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Light in the darkness, aggressively


Most believers know and many regularly pray what has been traditionally known as the Lord's Prayer. This prayer was the model prayer Jesus taught his disciples when instructing them about practicing their righteousness publicly. Perhaps it was the first prayer many of us learned. The Lord's prayer is profound in it's simplicity and expressions of trust, gratitude, and worship of God. Each word and phrase is poignant. One sentence has been a special plea from my heart for many years---

Your Kingdom come, your will be done, on earth as it is in heaven.

Matthew 6:10, ESV

How fervently the Christian community has prayed for his Kingdom and will to be done on earth as it is in heaven.

Sadly, biblical truth warns us that it will not be, that is, until Jesus returns and establishes his kingdom forever. Being reminded of this truth seems significant right now as we observe and seek to comprehend the depths of human depravity in recent events. Right now politicians, media personalities, and even many church people are diagnosing the murderous spirit so visible in the American culture in the catch phrases of our times---racism, hatred, envy, greed, murder, gossip, rumor mongering, dissension, division, and so many others as evidences of mankind gone wrong. They are horrid no doubt. But, they are all symptoms of that much more pervasive depth---the total depravity of man. We live in a fallen world. It is getting darker by the day because of continued secularization and removal of those basic truths about God from our national psyche. Several thoughts register for me in these times---

1. Mankind is totally depraved.

Since the Garden of Eden ours is a fallen world. Many Scriptures support this

contention but none more effectively than Romans 3:23, "for all have sinned

and fall short of the glory of God". Our observations and responses to what is

happening around us involves this given: we live in a fallen world.

2. Fallen mankind is redeemable through faith in Christ.

God's love is another constant. We are created in his image (Genesis 1:27) and

he has provided the perfect sacrifice to atone for our sins in the person of Jesus

Christ, our Lord. Jesus is the only way out of what we deserve for our sins, that

is, death (see Romans 6:23). Jesus said, "“I am the way, and the truth, and the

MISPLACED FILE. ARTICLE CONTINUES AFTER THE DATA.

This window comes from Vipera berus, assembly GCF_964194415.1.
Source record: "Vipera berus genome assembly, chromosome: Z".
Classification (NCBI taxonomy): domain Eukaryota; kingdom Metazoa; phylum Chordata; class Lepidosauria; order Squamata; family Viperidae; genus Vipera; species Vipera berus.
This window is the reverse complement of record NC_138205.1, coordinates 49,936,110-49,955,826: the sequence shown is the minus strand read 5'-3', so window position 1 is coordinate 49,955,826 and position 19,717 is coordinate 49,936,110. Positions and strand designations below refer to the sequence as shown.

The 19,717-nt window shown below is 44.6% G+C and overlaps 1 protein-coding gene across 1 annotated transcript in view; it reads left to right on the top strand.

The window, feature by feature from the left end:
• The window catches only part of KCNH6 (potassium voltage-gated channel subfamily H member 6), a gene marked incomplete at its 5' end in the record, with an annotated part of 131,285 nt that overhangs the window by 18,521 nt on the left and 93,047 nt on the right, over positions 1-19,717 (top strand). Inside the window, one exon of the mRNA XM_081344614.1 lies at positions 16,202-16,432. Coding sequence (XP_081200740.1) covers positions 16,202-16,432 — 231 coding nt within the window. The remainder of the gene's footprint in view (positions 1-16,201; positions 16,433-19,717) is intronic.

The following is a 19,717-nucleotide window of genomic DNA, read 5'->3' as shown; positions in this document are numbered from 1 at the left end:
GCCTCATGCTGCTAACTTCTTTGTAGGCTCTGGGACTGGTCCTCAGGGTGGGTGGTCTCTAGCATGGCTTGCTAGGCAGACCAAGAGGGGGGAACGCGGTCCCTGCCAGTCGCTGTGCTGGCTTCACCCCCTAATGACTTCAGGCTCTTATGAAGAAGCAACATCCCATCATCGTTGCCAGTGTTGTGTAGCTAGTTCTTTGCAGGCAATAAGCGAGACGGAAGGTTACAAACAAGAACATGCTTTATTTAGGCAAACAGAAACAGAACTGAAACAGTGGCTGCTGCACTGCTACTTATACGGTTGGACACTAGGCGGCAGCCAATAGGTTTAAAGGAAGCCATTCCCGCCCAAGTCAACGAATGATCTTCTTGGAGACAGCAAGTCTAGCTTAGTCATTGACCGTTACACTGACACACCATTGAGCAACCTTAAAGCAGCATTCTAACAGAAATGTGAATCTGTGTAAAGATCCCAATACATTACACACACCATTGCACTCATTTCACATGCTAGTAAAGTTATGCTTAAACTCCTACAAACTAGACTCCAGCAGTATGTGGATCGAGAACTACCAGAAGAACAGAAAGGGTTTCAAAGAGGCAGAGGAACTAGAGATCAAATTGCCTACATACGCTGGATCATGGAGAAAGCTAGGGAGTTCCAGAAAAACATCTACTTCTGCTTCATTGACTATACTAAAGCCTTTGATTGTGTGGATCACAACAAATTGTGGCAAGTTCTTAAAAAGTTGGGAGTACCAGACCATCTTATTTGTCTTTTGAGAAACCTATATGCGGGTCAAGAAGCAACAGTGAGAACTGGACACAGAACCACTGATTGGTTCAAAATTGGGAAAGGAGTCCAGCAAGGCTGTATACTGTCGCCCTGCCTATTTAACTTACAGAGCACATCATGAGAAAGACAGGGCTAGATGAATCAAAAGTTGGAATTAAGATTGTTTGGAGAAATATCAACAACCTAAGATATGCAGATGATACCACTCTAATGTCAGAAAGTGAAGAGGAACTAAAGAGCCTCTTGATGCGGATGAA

life. No one comes to the Father except through me" (John 14:6). He is our only

hope.

3. Lawlessness increases to fallen humans.

Jesus said, "And because lawlessness will be increased, the love of many will

grow cold" (Matthew 24:12). This is another symptom of our fallen nature, the

increase of lawlessness. With lawlessness on the rise, the love that should

condition us toward him and one another will grow cold, meaning there will be

less of it manifest in our relationships.

4. The Christian community must remain humble and submissive.

Christians must respond appropriately to this fallen world. We must resist

retaliation, revenge, anger, harsh language, and other emotional reactions to

the vitriol of the times. At the same time, we must not demonstrate a prideful

arrogance or superiority in the face of growing darkness. Jesus warned his

disciples about the dangers of sanctimonious attitudes in our approach to this

dark world. We must remember what Paul wrote, "“None is righteous, no, not

one" (Romans 3:10). Also, we should know that our righteousness is but filthy

rags before God (see Isaiah 64:6). Humble submission to Christ is our fit

response to this dark world.

5. Christians are sent to be light in this dark world.

Jesus said, "In the same way, let your light shine before others, so that they

may see your good works and give glory to your Father who is in heaven"

(Matthew 5:16). The circumstances of a dark world should not define our

engagement with that world. He further declared, "Peace be with you. As the

Father has sent me, even so I am sending you" (John 20:21).

That sinful nature, the total depravity of man, is a shadow that follows each of us every moment that we live in this fallen world. I don't know about you, but this reality haunts me every day. Being his means that I must reflect his Lordship over me as lawlessness, hatred, racism, and all the other marks of the times happen around us daily. Peter wrote, "Live such good lives among the pagans that, though they accuse you of doing wrong, they may see your good deeds and glorify God on the day he visits us" (1 Peter 2:12).

What does this mean for me? Three words repeated in Matthew 5:16 and 1 Peter 2:12 are my personal conviction point right now. Both verses contain the phrase "...they may see...", meaning that my light or Christian influence must be plainly visible. It means I must be more aggressive in letting my light shine in this dark world. That translates for me into intentional actions and voice that introduces kindness, love, acceptance, unity, compassion, empathy, and understanding into my relationships with others. Silence and apathy just can't fit this conviction.

It's how my light must shine in this present darkness.


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